Friday, August 15, 2008

More English Nanny State

I don't think the government, any government, is going to do any better at raising children than parents do.

DANGEROUSLY fat kids could be taken from their parents and put into care, council chiefs declared yesterday.

They warned that the worst cases of obesity will be increasingly seen as evidence of "parental neglect."

{sarcasm on} I'm sure the English government will do a bang-up job raising children. {sarcasm off, snark on} Maybe it could start by offering them dental care. {snark off}

8 comments:

Melissa B. said...

What IS it about the Brits' teeth, anyway? BTW, The Scholastic Scribe is back online. Please drop in tomorrow and Share the Caption Love during another HighLARious Silly Summer Sunday Sweepstakes!

neko said...

Unlike here, I know England has a crack team ready, willing and able to the task. I can see them now -- black clad, floating down upon their umbrellas, magic carpet bags ready at their sides. I am sorry to say that the US has a lot of catching up to do when it comes to magical nanny troops and technology.

Ellen K said...

On my blog, more nanny state activism in the form of limited grading. It's from the Dallas ISD-one of the most politically charged district in the nation. And on intent on doing things for PC reasons rather than academic ones.

Anonymous said...

Actually, you should check your facts before being snarky. British children are provided with free dental and health care. How many American children are uninsured?

Darren said...

Perhaps you should read the link I offered about dental care, wherein the British are yanking their own teeth because they can't get in to see a dentist.

As they say at NewsAlert, socialism means standing in line.

michael mazenko said...

Certainly this is a ridiculous example of people in government who seek to over-reach. However, generalizations that parents will always do a better job raising children aren't valid either. Anyone who thinks that all parents are doing exemplar, or even adequate jobs, hasn't been in public education long enough. Often it is representatives of the government - teachers, counselors, deans - who uncover the neglect and abuse that shocks society. Often it is the school personnel who the student is most comfortable speaking with. Government often over-reaches, but that's only because so often it has to.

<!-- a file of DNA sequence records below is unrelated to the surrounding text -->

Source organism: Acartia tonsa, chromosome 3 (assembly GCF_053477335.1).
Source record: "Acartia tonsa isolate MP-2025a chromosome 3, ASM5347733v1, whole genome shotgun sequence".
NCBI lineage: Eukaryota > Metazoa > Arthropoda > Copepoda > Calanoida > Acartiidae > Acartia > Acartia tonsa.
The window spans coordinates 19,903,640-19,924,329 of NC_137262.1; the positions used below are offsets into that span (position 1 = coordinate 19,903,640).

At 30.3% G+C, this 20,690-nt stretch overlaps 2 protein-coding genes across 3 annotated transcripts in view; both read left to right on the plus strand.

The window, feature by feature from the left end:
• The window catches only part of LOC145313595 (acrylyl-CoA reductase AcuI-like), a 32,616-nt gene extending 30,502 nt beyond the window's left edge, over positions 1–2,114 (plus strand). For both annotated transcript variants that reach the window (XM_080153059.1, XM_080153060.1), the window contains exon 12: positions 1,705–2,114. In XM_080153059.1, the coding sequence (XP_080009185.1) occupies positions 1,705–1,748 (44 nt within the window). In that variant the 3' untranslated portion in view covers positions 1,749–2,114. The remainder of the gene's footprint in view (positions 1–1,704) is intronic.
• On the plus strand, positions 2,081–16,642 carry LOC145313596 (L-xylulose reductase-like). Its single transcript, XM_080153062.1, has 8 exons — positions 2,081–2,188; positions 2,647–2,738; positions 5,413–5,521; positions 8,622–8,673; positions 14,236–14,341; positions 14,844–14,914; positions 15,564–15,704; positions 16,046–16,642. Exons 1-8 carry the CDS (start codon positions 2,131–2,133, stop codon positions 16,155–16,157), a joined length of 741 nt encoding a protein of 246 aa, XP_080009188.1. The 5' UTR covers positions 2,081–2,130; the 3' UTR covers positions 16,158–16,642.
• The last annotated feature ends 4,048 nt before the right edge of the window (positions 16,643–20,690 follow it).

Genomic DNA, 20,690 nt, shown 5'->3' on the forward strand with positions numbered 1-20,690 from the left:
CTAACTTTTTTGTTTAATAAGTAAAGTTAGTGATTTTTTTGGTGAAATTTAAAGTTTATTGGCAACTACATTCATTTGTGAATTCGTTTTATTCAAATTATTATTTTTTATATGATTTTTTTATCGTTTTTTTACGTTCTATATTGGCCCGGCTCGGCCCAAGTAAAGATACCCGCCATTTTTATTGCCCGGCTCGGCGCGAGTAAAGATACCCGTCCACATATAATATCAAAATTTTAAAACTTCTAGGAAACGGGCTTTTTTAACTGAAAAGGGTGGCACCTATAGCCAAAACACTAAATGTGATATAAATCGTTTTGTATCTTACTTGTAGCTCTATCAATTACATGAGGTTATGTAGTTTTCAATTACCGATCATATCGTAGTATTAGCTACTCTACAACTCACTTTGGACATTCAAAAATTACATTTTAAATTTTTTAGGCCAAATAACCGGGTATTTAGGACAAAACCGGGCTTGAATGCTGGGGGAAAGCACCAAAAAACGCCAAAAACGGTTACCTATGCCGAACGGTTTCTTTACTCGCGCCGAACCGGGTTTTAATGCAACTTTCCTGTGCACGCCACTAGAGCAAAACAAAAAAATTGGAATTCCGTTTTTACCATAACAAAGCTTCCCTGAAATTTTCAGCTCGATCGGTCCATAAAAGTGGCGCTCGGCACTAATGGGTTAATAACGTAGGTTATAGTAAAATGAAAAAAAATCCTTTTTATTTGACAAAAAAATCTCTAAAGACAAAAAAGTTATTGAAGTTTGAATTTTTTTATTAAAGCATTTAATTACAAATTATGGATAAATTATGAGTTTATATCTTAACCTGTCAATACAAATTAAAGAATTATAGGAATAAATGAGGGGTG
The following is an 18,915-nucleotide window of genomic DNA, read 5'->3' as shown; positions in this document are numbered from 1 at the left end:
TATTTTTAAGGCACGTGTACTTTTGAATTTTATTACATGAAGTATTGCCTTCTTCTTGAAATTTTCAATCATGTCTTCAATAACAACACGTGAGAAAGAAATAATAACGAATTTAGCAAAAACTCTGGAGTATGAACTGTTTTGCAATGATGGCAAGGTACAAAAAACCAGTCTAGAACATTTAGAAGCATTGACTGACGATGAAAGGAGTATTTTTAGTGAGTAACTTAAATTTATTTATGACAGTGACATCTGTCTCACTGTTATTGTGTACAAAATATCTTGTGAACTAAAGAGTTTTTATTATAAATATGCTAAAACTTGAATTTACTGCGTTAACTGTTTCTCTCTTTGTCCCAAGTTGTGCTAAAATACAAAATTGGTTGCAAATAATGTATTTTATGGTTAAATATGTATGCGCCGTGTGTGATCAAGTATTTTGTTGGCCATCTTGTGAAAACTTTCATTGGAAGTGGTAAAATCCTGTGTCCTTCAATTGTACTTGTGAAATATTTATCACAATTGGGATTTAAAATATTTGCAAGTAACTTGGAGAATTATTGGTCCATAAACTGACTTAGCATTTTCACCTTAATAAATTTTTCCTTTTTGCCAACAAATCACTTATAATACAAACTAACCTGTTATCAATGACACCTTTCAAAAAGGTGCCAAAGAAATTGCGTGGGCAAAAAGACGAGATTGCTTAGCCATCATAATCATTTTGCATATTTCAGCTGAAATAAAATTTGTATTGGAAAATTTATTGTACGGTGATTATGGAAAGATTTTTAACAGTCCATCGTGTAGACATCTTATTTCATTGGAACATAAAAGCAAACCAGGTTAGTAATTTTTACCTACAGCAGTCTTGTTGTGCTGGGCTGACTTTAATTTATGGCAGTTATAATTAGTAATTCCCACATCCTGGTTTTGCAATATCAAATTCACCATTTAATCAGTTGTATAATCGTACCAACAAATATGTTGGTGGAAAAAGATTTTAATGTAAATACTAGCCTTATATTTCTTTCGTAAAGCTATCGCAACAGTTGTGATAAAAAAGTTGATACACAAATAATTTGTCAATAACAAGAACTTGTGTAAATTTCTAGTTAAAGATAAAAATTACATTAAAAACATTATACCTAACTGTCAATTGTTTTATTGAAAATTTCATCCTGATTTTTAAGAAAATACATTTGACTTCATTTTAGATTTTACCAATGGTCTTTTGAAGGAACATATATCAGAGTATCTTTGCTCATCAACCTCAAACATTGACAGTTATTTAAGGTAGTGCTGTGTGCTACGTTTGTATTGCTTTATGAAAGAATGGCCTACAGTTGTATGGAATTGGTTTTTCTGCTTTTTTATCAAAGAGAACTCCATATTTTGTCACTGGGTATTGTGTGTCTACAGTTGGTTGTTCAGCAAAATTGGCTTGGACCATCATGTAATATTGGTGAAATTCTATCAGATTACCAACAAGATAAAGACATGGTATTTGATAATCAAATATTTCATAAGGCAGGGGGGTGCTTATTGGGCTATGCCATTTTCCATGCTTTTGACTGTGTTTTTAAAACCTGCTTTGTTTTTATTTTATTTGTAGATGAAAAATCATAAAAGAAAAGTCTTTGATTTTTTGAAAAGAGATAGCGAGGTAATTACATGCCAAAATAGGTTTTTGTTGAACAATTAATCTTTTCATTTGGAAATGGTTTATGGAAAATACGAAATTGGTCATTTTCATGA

Darren said...

I agreed with you up to your last sentence. It doesn't overreach only because it often has to, but because it can.

And government's record at social engineering isn't as exemplary, on the whole, as that of parents, on the whole. Yes, some parents inflict shocking abuse and neglect, and it's good that agencies exist to help children. However, Lyndon Johnson's "War on Poverty" is as old as I am, with little to show for the billions that have been spent. Heck, even Cabrini Green was torn down.

Government's record is abysmal. To try to compare it to very few atrocious parents isn't valid.

Fritz J. said...

There is far more to this debate than simply whether or not the state should go after parents of obese children. If people allow that, where does it stop? For example, will the state suddenly decide that it will remove children from their parents if those parents are not teaching the child the approved beliefs in whatever subject happens to be politically correct? I can make as good an argument that a parent teaching a child to hate blacks or gays or Republicans or Democrats or a member of a different religion is as harmful as allowing that child to overeat. As I see it, these types of ideas are not about helping the children, but are about people in government wanting more control. Why anyone is willing to buy into such arguments in light of the record of government failures is beyond me.